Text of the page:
This is annoying.
It’s annoying, for one thing, because I would like to see more people with disabilities on my screen, and because I would like to see them specifically played by actors with disabilities. But no, it’s too hard to find disabled actors. Or, they’re too hard to work with. When an actual actor with a disability is allowed onto a television set playing a disabled character, it’s played like someone’s being done a huge favour, and aren’t we inclusive and progressive, casting a disabled actor to play this part!
I can think of only a handful of disabled characters I like. One is Bonnie on Jericho, played by Shoshannah Stern. Bonnie is Deaf, as is Shoshannah. One of the things that’s interesting about her character is that when Shoshannah tried out for the role, Bonnie was not written as Deaf. Apparently her reading was liked so much that they changed the character. And they did a pretty good job; Bonnie is a fully realized character, her Deafness is not a token, and in fact it proves to be an asset at times.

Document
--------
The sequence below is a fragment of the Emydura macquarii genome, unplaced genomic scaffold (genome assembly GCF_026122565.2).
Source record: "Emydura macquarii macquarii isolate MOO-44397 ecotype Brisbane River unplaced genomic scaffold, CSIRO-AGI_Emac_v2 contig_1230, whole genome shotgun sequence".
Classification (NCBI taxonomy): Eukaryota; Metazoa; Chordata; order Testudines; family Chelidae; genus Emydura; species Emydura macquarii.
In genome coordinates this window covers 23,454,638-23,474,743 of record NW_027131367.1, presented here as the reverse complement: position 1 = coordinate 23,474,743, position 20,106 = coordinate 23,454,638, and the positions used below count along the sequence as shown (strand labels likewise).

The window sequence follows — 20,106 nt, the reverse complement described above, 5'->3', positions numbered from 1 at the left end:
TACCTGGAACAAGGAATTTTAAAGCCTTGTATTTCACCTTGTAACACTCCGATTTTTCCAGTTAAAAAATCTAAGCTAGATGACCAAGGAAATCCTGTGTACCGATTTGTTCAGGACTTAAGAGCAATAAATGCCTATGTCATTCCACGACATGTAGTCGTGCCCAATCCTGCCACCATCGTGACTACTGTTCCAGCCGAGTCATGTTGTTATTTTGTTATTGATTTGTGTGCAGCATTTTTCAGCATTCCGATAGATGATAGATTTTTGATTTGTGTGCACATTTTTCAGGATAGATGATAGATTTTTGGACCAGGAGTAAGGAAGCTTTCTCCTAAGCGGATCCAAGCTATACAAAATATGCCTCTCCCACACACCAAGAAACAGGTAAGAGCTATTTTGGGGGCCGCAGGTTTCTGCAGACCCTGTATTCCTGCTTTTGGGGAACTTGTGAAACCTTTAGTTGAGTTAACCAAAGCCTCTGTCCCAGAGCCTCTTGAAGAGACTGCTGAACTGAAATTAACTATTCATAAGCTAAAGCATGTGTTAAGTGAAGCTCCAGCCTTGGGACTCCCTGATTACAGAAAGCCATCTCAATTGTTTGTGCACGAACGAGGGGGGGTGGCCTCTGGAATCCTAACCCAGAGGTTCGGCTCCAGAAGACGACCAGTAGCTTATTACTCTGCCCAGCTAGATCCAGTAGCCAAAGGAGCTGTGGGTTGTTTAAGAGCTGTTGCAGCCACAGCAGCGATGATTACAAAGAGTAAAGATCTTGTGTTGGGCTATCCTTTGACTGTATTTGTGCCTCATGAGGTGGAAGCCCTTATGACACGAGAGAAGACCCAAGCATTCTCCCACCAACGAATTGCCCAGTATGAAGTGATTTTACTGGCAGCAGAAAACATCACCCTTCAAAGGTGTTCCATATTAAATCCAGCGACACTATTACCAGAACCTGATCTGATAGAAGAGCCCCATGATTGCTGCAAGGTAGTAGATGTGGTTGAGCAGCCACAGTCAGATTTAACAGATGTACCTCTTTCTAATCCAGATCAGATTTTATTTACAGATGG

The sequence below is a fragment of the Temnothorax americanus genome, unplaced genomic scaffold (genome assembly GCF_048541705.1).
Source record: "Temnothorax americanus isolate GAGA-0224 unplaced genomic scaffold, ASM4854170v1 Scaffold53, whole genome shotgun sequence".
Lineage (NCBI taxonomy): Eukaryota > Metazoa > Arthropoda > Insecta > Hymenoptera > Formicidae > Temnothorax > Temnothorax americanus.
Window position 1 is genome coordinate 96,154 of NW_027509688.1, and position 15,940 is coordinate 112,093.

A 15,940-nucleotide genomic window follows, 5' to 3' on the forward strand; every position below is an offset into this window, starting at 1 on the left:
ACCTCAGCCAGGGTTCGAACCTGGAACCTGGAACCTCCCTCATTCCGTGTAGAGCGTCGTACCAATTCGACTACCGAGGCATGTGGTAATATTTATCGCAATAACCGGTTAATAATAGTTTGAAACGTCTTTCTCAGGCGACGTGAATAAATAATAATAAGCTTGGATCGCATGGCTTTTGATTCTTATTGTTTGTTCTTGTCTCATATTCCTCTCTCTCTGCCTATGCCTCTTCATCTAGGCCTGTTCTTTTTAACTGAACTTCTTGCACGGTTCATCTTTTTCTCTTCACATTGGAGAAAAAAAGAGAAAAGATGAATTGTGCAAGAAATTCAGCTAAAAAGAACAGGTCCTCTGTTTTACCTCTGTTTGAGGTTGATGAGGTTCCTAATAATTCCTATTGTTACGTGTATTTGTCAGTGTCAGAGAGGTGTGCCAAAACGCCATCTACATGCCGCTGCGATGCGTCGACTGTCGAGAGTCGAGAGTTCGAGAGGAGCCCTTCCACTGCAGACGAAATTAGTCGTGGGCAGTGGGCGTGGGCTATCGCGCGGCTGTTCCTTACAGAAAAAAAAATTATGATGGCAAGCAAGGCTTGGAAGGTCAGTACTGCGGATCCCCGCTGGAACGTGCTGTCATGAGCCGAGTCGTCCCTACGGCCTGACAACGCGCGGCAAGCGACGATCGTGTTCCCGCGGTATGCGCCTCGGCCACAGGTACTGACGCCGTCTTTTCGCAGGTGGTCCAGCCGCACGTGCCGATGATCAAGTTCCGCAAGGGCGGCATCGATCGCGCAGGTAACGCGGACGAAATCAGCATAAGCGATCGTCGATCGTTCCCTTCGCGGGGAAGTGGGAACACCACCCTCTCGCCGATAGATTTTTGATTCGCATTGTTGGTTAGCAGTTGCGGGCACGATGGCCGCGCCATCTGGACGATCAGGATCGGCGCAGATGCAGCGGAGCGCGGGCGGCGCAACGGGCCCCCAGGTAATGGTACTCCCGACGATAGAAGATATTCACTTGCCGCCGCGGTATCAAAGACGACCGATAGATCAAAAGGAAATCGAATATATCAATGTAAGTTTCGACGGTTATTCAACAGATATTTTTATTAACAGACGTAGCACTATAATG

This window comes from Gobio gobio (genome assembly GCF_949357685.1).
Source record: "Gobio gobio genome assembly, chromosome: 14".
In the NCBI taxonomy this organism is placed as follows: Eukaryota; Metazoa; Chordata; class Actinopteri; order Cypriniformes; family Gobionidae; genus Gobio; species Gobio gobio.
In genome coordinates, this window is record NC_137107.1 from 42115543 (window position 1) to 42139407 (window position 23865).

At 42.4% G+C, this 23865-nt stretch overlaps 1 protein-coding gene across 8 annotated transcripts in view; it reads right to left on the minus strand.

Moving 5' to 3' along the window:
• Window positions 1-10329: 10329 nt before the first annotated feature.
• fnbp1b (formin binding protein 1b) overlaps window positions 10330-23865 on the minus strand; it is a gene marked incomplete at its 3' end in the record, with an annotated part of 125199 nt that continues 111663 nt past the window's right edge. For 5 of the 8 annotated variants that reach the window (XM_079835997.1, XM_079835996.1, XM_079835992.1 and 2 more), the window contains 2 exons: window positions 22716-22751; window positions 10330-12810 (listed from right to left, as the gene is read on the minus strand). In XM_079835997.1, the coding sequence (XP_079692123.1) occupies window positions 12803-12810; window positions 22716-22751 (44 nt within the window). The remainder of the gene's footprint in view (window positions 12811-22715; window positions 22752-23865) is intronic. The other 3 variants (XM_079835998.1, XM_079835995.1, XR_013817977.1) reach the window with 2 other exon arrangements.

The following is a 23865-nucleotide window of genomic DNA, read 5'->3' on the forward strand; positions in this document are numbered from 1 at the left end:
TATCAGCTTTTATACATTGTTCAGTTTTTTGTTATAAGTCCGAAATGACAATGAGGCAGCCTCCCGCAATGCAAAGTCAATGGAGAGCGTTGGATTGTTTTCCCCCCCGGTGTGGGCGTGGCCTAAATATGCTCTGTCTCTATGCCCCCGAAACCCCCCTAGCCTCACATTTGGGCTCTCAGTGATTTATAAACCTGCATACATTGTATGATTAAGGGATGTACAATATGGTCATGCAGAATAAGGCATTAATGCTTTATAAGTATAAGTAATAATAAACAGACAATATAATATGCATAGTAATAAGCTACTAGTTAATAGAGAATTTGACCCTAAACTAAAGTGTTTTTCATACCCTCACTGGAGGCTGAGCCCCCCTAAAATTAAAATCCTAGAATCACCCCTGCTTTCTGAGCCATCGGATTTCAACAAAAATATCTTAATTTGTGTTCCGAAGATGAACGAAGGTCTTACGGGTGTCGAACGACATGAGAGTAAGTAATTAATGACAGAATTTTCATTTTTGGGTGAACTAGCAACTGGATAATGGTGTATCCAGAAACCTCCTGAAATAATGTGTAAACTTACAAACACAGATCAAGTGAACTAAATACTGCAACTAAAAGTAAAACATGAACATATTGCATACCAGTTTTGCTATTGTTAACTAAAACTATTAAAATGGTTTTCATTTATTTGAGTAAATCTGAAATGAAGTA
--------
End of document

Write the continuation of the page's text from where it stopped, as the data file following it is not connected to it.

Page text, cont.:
Bonnie shows how it’s possible to integrate a disabled character into a piece without making a big production out of it, without making it feel forced and fake, without being disrespectful. Her Deafness isn’t framed as a terrible tragedy or a magical special gift from God, it’s just a fact. It’s great to see other characters signing with her, instead of forcing her to read lips all the time, although it’s kind of unfortunate that the DP apparently thought it would be a good idea to not show the hands half the time during signing scenes. It’s great to see Bonnie saying “I’m Deaf, not stupid,” reminding people that she can read lips and that, therefore, it’s not a good idea to talk trash about her because you think she can’t understand you. (Aside from the fact in general that you shouldn’t be talking trash about people even when you know they aren’t around to understand.)